Hughes, P. J. (2014).
The Influence of Small-Scale Sea Surface Temperature Gradients on Surface Vector Winds and Subsequent Impacts on Oceanic Ekman Pumping. Tallahassee, FL: Florida State University.
Lombardi, K. C. (2004).
Resolving the Diurnal and Synoptic Variance of Scatterometer Vector Wind Observations. Master's thesis, Florida State University, Tallahassee, FL.
Abstract: Scatterometer observations of vector winds are used to examine the amplitudes of synoptic and diurnal cycles. Scatterometers have the advantage of providing global coverage over water; however, irregular temporal sampling complicates the analyses. A least squares technique is used in determination of the amplitudes and phases of the diurnal and synoptic cycles on spatial scales of 5°, 15°, and 30°. In open ocean areas and regions with sufficient open water, the magnitudes of the diurnal and synoptic cycles are 1.0 ms-1 and 3.5ms-1, respectively. Diurnal amplitudes are highest in the polar regions and close to land surfaces due to sea breeze effects. The fraction of variance explained by the diurnal cycle is greatest near the equator. Synoptic amplitudes are consistently larger downwind of land from storm tracks and in the southern polar region as the time analyzed is during the southern winter season.
May, J. (2010).
Quantifying Variance Due to Temporal and Spatial Difference Between Ship and Satellite Winds. Master's thesis, Florida State University, Tallahassee, FL.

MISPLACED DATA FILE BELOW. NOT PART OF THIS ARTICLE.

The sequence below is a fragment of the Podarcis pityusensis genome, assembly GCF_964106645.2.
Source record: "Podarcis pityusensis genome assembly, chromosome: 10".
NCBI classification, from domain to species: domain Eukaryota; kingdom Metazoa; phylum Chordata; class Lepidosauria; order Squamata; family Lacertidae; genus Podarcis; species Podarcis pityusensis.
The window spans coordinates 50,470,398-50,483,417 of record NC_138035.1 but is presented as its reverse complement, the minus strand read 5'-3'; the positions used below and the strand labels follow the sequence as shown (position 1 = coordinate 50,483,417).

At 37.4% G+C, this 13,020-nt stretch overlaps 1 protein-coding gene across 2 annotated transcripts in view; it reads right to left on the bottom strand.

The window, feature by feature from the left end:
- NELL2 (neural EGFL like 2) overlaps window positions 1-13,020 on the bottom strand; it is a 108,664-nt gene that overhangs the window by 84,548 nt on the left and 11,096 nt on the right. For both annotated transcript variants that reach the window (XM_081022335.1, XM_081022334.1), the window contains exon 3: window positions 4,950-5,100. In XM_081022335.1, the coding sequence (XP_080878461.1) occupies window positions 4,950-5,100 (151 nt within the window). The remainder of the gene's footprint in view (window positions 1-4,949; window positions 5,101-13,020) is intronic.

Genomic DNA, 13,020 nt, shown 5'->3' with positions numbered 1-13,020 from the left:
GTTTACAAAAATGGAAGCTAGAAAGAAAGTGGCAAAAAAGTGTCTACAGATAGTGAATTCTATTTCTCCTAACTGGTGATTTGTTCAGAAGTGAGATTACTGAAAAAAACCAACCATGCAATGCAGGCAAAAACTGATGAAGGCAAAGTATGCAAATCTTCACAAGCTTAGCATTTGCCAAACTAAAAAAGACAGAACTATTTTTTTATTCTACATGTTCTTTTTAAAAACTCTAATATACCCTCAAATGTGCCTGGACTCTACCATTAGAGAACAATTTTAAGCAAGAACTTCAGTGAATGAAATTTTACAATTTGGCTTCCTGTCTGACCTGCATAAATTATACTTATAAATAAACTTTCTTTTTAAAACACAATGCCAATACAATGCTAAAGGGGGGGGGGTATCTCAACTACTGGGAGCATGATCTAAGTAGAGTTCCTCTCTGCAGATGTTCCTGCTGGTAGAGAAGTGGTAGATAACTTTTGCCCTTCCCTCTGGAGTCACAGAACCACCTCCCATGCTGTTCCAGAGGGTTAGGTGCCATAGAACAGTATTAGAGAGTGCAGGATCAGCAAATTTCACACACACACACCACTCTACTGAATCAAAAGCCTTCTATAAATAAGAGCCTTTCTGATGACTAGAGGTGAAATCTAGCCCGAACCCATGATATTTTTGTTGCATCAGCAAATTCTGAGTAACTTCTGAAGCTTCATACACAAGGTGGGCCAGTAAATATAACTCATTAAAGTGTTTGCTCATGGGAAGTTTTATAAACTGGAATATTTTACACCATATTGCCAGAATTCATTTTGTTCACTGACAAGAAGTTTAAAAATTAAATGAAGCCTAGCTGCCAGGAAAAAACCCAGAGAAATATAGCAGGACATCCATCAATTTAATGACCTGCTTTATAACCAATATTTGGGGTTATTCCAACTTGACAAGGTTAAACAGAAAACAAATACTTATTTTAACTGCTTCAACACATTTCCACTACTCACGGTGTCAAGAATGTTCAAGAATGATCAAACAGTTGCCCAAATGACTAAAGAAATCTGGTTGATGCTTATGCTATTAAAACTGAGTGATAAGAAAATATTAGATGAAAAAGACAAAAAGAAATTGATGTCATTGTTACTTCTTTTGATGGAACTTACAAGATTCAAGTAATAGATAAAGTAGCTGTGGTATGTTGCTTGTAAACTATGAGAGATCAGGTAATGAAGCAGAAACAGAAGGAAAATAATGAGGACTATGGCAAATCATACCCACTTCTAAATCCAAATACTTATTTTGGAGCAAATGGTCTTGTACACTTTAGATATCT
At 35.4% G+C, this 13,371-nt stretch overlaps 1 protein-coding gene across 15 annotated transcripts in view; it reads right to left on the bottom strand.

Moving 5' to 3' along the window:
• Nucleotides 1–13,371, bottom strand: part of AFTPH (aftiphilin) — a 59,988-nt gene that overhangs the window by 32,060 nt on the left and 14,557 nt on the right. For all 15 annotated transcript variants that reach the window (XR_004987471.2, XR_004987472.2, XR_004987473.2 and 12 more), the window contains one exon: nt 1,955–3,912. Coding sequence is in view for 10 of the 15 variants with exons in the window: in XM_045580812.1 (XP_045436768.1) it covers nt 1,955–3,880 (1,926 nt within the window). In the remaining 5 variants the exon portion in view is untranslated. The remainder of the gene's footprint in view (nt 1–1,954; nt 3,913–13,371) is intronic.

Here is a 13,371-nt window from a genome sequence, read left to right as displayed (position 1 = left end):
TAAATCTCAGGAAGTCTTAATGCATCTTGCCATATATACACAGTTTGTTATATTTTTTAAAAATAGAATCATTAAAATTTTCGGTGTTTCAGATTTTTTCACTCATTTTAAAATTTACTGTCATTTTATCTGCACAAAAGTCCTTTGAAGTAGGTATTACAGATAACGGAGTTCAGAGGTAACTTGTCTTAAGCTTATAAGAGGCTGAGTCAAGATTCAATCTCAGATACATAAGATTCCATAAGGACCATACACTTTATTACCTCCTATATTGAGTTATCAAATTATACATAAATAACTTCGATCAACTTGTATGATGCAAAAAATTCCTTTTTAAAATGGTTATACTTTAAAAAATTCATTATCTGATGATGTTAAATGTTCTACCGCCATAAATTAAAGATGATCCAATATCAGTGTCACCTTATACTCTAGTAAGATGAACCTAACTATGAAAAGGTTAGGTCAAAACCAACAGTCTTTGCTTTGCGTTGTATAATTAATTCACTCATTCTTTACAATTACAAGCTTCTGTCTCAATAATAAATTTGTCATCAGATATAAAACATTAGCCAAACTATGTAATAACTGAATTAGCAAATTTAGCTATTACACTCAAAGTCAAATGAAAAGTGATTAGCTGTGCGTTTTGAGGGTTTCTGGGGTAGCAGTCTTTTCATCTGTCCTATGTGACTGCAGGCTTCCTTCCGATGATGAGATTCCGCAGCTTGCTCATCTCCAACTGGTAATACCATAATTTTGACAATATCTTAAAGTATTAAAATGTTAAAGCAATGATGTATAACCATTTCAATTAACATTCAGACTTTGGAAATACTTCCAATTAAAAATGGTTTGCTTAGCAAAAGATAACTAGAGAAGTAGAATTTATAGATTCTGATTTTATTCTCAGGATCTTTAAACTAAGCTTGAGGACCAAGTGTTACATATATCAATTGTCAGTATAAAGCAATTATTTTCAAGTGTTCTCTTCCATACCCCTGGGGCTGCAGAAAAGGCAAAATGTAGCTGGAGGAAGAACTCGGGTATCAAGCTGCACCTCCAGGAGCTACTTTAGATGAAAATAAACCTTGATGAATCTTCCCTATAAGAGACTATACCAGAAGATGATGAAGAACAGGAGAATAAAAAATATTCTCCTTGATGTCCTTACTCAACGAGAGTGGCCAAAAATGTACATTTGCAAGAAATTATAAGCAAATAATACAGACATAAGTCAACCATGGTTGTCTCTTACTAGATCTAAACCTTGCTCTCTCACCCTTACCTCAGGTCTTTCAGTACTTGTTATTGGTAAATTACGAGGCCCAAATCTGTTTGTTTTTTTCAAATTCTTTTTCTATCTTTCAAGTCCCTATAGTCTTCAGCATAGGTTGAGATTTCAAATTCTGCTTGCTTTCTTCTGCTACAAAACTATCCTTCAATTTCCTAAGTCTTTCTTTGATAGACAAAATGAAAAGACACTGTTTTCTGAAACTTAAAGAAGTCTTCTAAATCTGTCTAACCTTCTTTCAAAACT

Abstract: Ocean vector winds measured by the SeaWinds scatterometer onboard the QuikSCAT satellite can be validated with in situ data. Ideally the comparison in situ data would be collocated in both time and space to the satellite overpass; however, this is rarely the case because of the time sampling interval of the in situ data and the sparseness of data. To compensate for the lack of ideal collocations, in situ data that are within a certain time and space range of the satellite overpass are used for comparisons. To determine the total amount of random observational error, additional uncertainty from the temporal and spatial difference must be considered along with the uncertainty associated with the data sets. The purpose of this study is to quantify the amount of error associated with the two data sets, as well as the amount of error associated with the temporal and/or spatial difference between two observations. The variance associated with a temporal difference between two observations is initially examined in an idealized case that includes only Shipboard Automated Meteorological and Oceanographic System (SAMOS) one-minute data. Temporal differences can be translated into spatial differences by using Taylor's hypothesis. The results show that as the time difference increases, the amount of variance increases. Higher wind speeds are also associated with a larger amount of variance. Collocated SeaWinds and SAMOS observations are used to determine the total variance associated with a temporal (equivalent) difference from 0 to 60 minutes. If the combined temporal and spatial difference is less than 25 minutes (equivalent), the variance associated with the temporal and spatial difference is offset by the observational errors, which are approximately 1.0 m2s-2 for wind speeds between 4 and 7 ms-1 and approximately 1.5 m2s-2 for wind speeds between 7 and 12 ms-1. If the combined temporal and spatial difference is greater than 25 minutes (equivalent), then the variance associated with the temporal and spatial difference is no longer offset by the variance associated with observational error in the data sets; therefore, the total variance gradually increases as the time difference increases.